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January is National Poverty Awareness Month!


Whether we know it or not, poverty affects us all. It is a topic that we have discussed on many platforms for many years and will continue to for years to come. It is the duty of us all from leaders to community to ensure that we are aware of the needs to help those we consider "less fortunate", "underserved" and "undocumented". We have to help them all. There should be no child or family living in poverty in America. What is the land of opportunity when the land is filled with the wealthy who can help with the healthy food inequality? Why is there continued lack of inclusion when it comes to all this real estate being built with lovely landscape? Why can we not set up safe, affordable housing for the homeless? Many cities are growing in numbers daily mostly the inner city where mental health is causing even more poverty on the land of so called "opportunity". This may not be solved in a day, but we shall continue to strive to move forward with helping one child, one family one community at a time. In the meantime...


The "Spotlight" report posted by the CMS.Gov, which is an amazing platform for resources, community health updates and viable information for us to help others to improve our communities. The Office of Minority Health offers us an update on stats when it comes to our national poverty rates.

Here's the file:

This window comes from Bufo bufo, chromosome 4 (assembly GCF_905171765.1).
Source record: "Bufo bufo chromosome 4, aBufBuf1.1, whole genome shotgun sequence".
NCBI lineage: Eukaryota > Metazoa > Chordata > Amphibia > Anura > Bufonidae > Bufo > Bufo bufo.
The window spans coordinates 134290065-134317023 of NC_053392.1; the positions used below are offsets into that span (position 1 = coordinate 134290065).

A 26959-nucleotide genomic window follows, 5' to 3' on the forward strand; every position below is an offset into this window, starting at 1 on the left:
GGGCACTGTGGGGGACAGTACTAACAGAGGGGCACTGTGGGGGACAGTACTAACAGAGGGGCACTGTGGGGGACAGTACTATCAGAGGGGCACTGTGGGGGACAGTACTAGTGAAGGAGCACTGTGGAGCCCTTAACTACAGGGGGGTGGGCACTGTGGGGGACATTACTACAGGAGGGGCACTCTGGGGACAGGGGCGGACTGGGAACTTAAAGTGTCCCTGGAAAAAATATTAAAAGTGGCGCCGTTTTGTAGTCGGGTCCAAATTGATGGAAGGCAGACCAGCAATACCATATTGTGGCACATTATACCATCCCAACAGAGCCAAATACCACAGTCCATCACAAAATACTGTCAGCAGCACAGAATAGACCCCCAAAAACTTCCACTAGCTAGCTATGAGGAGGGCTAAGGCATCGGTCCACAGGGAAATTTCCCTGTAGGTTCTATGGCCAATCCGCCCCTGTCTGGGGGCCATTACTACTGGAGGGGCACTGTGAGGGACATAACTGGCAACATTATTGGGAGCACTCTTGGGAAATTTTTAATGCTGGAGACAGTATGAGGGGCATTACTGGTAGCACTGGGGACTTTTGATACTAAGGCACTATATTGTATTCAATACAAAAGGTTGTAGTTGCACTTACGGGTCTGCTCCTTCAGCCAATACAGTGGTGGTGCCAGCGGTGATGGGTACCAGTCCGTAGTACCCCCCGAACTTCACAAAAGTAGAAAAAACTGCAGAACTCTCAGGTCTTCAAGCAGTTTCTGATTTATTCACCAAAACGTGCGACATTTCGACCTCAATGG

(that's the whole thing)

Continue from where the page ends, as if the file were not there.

Here is a snippet of what they have reported for the year of 2023 "In 2023, an individual was considered to be living in poverty if their income was lower than $14,580, or $30,000 for a family of four. American Indian/Alaskan Native individuals were the most impacted (24.5%), followed by Black Americans (21.4%), Hispanic Americans (16.7%), Asian/Native Hawaiian and Pacific Islanders (10%), and White Americans (9.5%)."


"Poverty levels in America also vary greatly by location. Between 2015 and 2019, Southern states had the highest rural and urban poverty rates (19.7% and 13.8%), while those in the Northeast had the lowest (12.9% and 12%). Additionally, rural poverty rates are consistently higher than urban rates, with Black Americans being the most likely to live in poverty in rural areas."

"Poverty often occurs in concentrated areas and continues for long periods of time. People living in impoverished communities often have reduced access to resources that are needed to support a healthy lifestyle, such as stable housing, healthy foods, access to health care, education, and employment opportunities. Children make up the largest age group experiencing poverty, which often leads to developmental delay, toxic stress, chronic illness, and nutritional deficits."


We support their efforts to pass on this information and share their website link: https://www.cms.gov/priorities/health-equity/minority-health/resource-center/resource-center/health-observances


We will share their information all month long. If you can help to end poverty please do something, volunteer your time in the community, organize a group and collect food, socks, water, clean clothing and warm safe shelters for the underserved, provide health education, promote health fairs, start a small group to teach those living in poverty to budget, read food labels, teach English as a second language so that they can learn to read our food labels to make healthier food choices. Share, give and spread love and respect to all people.


We are here to support our communities, hope you do the same.

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